Their 1997 sophomore effort Around the Fur was hailed to blast out commercially, but such pressure crippled the band musically and personally. The band struggled with its direction, trudging through weighed emotion, but White Pony was the tantalizing outcome.
The Deftones went soft, but in an impressive way, twisting around its signature punk thrash sound. Frontman Chino Moreno is still intense, and his sour vocals throughout the entire record growl and stomp all over mainstream movements. He is bored with it all. "Feiticeira" calls out against authority with textured guitars and gnarling percussive throws. "Elite" is sonically industrial and embryonic; Moreno's beer-soaked vocals scream like Ministry's Al Jourgensen and Skinny Puppy's Nivek Ogre. Lyrically, Moreno is exquisitely mind-blowing, but his fear is also evident. Check out the fierce ballad-esque "Teenager" -- thinking back to the innocent days when life seemed easy can only be dreams now. Moreno's duet with Tool's Maynard James Keenan on "Passenger" is as equally tender.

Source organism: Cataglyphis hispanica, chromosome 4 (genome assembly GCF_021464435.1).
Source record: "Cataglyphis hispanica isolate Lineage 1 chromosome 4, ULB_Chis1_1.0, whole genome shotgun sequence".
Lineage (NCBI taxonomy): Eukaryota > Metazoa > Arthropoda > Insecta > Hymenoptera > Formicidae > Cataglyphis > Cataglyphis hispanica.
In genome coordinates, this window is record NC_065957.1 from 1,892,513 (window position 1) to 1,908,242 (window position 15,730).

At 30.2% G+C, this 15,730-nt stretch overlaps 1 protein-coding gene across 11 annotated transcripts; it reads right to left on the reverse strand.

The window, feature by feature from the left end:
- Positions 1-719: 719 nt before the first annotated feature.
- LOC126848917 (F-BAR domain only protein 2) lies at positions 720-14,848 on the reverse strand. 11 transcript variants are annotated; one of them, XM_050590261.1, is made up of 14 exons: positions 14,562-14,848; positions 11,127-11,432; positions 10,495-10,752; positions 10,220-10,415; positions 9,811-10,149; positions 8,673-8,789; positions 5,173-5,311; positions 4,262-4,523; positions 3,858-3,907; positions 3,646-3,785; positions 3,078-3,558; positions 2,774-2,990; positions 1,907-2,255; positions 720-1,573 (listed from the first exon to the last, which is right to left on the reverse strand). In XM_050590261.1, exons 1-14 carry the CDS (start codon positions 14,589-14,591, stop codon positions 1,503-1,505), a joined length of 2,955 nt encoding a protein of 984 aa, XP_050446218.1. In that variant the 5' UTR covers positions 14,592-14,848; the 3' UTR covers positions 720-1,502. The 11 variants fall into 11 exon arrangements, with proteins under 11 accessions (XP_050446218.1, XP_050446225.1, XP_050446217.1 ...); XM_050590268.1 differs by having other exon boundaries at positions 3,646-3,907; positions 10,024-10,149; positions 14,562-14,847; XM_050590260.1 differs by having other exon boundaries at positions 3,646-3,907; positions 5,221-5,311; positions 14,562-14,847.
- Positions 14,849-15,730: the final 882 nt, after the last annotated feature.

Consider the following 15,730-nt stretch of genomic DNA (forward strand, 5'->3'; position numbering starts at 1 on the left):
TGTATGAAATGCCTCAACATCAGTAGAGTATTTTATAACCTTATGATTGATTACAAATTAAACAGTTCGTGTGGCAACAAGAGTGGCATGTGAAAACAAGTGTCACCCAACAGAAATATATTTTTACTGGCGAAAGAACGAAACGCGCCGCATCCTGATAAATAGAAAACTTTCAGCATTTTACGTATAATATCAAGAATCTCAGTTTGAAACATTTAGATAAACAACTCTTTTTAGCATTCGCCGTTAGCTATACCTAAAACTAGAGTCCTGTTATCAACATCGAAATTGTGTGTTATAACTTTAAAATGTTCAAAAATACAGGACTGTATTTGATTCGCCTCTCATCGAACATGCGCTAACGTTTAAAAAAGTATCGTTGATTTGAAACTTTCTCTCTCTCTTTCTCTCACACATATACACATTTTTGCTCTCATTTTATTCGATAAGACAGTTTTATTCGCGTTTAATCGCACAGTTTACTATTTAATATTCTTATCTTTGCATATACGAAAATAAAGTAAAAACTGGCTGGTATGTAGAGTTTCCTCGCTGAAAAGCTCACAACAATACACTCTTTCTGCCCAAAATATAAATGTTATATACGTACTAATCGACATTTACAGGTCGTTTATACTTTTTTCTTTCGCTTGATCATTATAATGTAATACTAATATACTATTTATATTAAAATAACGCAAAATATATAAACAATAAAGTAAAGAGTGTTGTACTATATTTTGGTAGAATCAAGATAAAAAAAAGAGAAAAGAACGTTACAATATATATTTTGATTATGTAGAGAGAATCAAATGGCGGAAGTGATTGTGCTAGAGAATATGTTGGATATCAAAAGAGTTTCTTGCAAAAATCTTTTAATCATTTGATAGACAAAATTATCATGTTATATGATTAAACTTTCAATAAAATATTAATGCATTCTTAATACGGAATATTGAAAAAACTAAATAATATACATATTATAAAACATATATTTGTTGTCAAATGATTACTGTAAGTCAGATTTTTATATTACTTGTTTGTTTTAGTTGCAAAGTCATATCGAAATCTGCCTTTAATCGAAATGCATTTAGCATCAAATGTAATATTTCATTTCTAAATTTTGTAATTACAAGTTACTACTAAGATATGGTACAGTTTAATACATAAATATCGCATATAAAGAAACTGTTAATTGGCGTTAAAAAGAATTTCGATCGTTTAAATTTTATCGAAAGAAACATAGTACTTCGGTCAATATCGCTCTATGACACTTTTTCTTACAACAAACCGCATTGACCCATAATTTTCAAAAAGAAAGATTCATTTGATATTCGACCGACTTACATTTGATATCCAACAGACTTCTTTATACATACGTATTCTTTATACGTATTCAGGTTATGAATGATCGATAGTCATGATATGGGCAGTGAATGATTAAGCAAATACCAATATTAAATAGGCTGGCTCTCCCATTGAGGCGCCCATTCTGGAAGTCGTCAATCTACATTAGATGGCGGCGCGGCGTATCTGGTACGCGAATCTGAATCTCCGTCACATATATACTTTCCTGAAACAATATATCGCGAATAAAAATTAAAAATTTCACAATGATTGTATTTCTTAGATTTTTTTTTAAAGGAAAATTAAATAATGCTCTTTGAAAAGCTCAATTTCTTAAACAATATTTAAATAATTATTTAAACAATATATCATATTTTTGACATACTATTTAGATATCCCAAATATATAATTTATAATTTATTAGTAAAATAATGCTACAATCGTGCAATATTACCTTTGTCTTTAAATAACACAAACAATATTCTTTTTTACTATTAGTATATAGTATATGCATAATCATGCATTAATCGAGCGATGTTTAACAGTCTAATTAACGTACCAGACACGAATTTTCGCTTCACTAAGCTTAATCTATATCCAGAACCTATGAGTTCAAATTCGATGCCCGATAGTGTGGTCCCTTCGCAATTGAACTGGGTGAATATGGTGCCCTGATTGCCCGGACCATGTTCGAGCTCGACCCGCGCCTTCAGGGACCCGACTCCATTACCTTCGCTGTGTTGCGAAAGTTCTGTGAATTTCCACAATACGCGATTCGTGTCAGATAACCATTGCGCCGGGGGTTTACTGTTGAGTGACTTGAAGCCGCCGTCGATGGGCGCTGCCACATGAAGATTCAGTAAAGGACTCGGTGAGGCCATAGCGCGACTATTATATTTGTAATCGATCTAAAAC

The first single "Change (In the House of Flies)" is hardening in the way that punk can be sultry and not just pogo-skanking nonsense. It is honest, stripped, and exposed with it's flowing guitar riffs and haunting orchestral back drops. There aren't any lackluster similarities to Limp Bizkit and KORN. The Deftones have forged ahead, unafraid to delve into the influences of the Smiths and the Cure. They have gotten mysterious, and it's sexy. White Pony was released June 2000. Four months later, the band re-released the album with an added track "Back to School (Mini Maggit) as the second single. The new enhanced CD of White Pony contains a link to the website where the new track can be downloaded free of charge.
MacKenzie Wilson, Rovi